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The bill also allows law enforcement and military personnel, duly authorized by the ATC, to carry out warrantless arrests without incurring liability under the Revised Penal Code. And the allowable period of detention has been extended from three to 14 days, extendable by 10 days, even without charges being filed—a provision that directly goes against the Philippine Constitution. Additionally, surveillance of individuals, the interception and recording of their communications—including, presumably, posts on social media—will be allowed for 60 days, simply on mere suspicion.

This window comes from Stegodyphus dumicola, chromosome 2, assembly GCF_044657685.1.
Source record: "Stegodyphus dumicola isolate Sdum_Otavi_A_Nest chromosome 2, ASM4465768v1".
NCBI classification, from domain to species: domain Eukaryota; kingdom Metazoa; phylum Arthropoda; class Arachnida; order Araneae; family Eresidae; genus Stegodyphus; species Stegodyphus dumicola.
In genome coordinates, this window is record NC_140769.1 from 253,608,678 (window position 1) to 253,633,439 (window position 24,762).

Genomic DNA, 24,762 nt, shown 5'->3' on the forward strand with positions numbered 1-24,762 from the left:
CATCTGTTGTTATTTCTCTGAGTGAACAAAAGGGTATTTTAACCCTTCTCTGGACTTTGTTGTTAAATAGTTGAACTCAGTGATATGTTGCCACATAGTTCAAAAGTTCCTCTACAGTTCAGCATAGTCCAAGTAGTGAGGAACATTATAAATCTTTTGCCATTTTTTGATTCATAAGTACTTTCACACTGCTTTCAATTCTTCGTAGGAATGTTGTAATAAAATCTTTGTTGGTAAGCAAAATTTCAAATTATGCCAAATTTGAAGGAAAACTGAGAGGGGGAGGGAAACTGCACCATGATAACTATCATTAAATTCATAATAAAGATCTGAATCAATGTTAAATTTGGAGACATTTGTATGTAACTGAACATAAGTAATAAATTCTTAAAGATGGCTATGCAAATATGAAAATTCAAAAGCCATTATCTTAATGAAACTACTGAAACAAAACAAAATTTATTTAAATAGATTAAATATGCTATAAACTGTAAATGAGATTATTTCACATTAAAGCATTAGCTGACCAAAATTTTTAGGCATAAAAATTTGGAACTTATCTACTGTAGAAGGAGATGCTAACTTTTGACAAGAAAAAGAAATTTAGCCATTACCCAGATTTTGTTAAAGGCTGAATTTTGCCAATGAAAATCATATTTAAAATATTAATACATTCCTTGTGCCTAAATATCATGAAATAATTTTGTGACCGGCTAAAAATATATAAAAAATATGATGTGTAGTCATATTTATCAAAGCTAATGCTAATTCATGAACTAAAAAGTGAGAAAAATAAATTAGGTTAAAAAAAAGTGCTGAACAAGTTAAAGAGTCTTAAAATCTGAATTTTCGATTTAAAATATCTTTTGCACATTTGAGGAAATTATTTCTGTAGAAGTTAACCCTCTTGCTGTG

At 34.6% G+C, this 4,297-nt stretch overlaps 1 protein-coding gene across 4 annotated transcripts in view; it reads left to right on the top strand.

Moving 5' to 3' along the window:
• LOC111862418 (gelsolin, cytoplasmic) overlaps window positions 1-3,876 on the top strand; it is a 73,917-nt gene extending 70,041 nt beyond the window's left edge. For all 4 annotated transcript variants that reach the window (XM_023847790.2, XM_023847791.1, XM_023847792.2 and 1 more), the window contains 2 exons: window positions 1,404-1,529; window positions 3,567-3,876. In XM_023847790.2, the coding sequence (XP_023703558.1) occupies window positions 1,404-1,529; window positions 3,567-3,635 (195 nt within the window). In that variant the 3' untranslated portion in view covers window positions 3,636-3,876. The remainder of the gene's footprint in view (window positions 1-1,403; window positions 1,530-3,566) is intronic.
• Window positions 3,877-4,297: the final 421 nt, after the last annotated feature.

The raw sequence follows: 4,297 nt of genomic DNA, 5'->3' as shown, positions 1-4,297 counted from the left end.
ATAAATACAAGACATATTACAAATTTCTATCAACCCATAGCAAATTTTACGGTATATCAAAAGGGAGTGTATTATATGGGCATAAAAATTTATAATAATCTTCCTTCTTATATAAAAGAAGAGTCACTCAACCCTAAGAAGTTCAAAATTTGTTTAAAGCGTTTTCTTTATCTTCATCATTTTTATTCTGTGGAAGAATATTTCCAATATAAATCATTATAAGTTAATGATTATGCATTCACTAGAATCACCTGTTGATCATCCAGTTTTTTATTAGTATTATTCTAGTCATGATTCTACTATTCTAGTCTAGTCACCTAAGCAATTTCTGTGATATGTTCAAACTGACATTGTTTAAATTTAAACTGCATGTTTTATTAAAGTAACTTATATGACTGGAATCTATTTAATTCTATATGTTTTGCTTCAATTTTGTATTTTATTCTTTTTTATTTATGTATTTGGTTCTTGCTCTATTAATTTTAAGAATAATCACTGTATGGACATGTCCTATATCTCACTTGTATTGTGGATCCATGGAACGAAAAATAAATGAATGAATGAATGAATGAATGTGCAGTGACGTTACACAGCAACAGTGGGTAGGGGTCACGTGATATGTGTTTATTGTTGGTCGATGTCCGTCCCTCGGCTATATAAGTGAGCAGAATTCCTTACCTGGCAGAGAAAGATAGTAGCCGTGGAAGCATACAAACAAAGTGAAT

According to the ATA, essential features of terrorism include engaging in acts intended to cause death or serious bodily injury to any person or endangers a person’s life; engaging in acts intended to cause extensive damage or destruction to a government or public facility, public place, or private property; and engaging in acts intended to cause extensive interference with, damage, or destruction to critical infrastructure.

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The Philippines Commission on Human Rights has said the bill’s overarching definition of terrorism “paves the [way] for possible abuse” by limiting “substantial freedoms, including expression of dissent, while [with] the vague and overly broad definition, authorities could wantonly tag [the] exercise of rights as terrorist expressions.”